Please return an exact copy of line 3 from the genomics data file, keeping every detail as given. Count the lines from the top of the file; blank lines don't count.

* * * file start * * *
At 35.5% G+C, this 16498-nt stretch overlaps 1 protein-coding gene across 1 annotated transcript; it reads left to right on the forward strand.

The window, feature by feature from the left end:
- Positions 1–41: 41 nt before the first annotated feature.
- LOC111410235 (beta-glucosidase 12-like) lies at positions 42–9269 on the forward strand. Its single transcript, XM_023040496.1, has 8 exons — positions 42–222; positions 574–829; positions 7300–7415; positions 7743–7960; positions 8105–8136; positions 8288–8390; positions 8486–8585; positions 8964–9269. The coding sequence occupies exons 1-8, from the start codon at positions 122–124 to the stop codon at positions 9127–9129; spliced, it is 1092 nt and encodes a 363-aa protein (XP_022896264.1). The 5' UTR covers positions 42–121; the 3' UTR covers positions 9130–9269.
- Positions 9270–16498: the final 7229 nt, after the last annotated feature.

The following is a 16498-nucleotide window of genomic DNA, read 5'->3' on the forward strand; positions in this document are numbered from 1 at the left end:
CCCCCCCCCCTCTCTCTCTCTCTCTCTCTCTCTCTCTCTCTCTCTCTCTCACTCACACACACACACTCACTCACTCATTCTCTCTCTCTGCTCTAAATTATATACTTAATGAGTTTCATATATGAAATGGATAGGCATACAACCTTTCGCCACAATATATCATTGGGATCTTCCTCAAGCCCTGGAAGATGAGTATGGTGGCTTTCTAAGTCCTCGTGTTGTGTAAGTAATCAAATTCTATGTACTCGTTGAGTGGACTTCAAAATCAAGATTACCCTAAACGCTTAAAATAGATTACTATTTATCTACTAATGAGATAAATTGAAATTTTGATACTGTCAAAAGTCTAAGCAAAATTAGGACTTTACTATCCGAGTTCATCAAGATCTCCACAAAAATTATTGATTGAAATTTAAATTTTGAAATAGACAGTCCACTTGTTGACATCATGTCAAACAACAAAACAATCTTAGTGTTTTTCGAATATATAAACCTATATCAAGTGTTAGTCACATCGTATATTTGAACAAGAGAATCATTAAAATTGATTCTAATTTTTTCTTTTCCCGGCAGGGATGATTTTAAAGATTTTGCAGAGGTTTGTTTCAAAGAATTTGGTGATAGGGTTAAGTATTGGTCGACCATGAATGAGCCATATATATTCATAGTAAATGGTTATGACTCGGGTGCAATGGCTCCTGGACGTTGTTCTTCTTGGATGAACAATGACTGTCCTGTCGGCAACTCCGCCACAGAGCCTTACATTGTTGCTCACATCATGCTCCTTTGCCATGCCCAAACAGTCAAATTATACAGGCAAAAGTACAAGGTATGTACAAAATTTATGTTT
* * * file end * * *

- Positions 1–41: 41 nt before the first annotated feature.